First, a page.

Type Systems, Part 1

Shhh.  Don’t tell anyone.  Visual concept is not why someone comes to your site.

Type Systems

If not for the visual concept, why do people go to sites on the web?

People use your site for one of two general reasons: To read (or view, or listen) to what is there, or to complete a task, like purchasing a ticket for a flight.

The latter general reason – completing a task – is far too complicated to get into today.  Rest assured however that this is very important to consider for any web project.  The former – to read what is there – means that the way the actual text is laid out means more to the success of your site than most other visual considerations.  And, by way of standards,  this is what I look for first in evaluating designs.

A type system is the result of the deliberate choices a designer makes to display text across a site.  The reasons a designer might choose one type face over another might be:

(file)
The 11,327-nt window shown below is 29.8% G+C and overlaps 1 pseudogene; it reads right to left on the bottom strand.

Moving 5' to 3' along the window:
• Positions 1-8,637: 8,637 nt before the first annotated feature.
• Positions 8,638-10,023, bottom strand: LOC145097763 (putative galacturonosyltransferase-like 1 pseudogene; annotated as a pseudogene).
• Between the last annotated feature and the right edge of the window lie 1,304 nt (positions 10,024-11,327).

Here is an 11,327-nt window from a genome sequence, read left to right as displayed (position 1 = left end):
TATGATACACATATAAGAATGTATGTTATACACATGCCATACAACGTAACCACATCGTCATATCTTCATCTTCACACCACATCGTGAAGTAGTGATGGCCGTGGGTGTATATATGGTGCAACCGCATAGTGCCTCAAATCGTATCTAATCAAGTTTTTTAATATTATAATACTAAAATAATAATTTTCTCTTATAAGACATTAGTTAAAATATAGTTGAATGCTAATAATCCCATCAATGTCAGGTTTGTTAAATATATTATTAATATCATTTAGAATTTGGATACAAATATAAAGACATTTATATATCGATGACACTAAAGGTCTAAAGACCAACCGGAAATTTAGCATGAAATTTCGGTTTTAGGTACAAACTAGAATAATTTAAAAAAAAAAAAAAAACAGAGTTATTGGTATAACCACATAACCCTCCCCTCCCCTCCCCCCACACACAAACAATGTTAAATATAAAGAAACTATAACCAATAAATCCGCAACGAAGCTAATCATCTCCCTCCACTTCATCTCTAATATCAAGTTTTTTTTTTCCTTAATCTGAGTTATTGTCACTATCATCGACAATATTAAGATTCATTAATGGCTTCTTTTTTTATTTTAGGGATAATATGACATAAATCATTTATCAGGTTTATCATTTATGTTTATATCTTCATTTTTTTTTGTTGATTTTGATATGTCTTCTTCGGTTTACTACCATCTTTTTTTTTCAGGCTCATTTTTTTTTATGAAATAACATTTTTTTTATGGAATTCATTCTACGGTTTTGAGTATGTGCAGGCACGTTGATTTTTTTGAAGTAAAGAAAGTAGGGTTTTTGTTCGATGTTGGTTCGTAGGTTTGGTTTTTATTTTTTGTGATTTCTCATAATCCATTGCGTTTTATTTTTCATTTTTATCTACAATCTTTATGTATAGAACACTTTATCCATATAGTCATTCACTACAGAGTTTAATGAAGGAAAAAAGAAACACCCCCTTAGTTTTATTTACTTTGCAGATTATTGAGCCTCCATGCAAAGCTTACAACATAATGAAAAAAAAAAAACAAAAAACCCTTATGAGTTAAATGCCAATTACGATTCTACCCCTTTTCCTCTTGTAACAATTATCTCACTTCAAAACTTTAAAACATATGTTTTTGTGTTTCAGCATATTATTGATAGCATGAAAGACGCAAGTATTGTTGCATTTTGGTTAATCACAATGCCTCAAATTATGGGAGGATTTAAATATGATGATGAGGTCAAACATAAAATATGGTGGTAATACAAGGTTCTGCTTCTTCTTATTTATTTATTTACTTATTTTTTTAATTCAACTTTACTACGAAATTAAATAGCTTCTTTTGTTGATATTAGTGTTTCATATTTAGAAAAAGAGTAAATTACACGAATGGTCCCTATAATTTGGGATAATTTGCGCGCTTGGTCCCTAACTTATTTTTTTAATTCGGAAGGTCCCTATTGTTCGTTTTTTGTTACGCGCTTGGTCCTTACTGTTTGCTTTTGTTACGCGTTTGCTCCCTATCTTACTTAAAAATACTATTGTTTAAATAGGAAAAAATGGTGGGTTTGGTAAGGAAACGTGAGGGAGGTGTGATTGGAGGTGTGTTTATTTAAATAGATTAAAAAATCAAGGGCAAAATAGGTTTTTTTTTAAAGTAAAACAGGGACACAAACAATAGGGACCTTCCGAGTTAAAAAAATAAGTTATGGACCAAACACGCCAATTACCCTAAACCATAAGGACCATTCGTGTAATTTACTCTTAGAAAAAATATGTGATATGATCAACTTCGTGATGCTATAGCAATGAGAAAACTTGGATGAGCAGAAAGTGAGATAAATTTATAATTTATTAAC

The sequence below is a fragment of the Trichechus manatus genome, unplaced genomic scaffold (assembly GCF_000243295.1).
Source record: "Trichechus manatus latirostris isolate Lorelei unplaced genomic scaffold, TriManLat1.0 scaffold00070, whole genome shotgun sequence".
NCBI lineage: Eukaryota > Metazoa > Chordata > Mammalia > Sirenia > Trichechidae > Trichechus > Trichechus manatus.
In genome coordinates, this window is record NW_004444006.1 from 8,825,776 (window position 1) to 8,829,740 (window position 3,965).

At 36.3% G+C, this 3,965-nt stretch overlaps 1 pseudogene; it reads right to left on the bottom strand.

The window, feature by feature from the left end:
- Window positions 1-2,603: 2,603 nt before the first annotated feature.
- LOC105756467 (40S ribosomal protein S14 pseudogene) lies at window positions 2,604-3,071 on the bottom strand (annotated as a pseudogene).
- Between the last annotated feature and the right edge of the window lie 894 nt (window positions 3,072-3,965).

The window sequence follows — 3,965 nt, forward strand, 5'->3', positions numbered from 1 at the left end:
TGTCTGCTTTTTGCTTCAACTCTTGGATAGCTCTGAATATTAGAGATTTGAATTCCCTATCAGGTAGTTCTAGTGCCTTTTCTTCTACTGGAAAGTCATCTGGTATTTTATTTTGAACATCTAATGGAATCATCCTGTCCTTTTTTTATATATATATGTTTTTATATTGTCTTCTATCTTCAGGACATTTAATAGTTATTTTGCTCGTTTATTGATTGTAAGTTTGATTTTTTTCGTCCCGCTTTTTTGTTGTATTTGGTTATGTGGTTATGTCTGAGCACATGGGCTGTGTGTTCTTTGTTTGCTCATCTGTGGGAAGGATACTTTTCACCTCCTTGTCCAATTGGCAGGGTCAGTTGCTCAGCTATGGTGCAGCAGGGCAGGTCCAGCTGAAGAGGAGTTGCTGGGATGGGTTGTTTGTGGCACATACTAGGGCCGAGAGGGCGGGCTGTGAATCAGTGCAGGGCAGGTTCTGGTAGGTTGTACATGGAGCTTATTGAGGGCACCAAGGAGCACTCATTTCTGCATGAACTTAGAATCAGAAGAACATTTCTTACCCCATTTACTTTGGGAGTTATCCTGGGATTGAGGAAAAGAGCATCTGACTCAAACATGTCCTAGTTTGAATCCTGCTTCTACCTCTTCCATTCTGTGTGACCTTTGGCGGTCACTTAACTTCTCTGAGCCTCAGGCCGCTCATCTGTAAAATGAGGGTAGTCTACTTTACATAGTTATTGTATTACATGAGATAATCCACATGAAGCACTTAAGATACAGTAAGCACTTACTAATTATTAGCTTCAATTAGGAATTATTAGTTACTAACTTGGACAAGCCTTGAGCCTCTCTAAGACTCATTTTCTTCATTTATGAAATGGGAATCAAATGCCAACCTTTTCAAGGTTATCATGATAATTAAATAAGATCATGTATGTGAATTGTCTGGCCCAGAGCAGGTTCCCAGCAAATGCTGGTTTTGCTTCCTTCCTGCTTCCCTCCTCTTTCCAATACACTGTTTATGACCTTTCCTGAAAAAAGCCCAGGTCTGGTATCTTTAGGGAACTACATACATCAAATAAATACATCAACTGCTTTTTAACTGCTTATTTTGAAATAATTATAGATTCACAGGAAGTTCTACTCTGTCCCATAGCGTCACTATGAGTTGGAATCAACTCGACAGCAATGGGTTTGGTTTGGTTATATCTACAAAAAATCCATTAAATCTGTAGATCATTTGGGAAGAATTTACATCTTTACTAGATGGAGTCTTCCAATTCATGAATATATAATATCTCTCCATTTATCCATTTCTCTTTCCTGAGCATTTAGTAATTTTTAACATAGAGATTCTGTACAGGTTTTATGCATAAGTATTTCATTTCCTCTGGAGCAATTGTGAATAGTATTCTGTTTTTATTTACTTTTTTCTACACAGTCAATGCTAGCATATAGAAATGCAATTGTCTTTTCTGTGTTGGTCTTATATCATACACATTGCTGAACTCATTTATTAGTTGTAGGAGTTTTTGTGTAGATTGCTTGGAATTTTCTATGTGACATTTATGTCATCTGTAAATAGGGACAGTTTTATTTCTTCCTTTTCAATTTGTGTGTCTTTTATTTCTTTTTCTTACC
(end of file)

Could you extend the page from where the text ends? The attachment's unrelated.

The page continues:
• legibility : some fonts are made for big displays but would be unreadable at smaller sizes
  • history: like all designs, fonts have very human reasons for being, and connote the historical periods they were created in or meant to imitate
  • availability:  there are some fonts that are common to nearly every computer, many freely available fonts and even more fonts you’ll need a license to use.  The budget plays a big role here
  • performance:  Fonts must account for a variety of weights, styles, and usage.  Loading all the possibilities is a big drag on performance as it’s usually many files (which means many HTTP requests) and each file is quite large (since they must display all of the necessary glyphs like uppercase A-Z, lowercase A-Z, and numbers)
  • branding standards:  whatever font/s are chosen must be congruent with the overall brand of the organization that is publishing the site.

On a typical web project, it’s not uncommon for there to be a font selected for Header elements and another for body copy, and in addition to the concerns above, a designer needs to be aware of how each would pair with the other.

This is only the beginning of talking about maybe my favorite part of web design.  For more, check out Typekit’s excellent (and free!) resource here, or consider purchasing the amazing work of Yesenia Perez Cruz at Mijingo.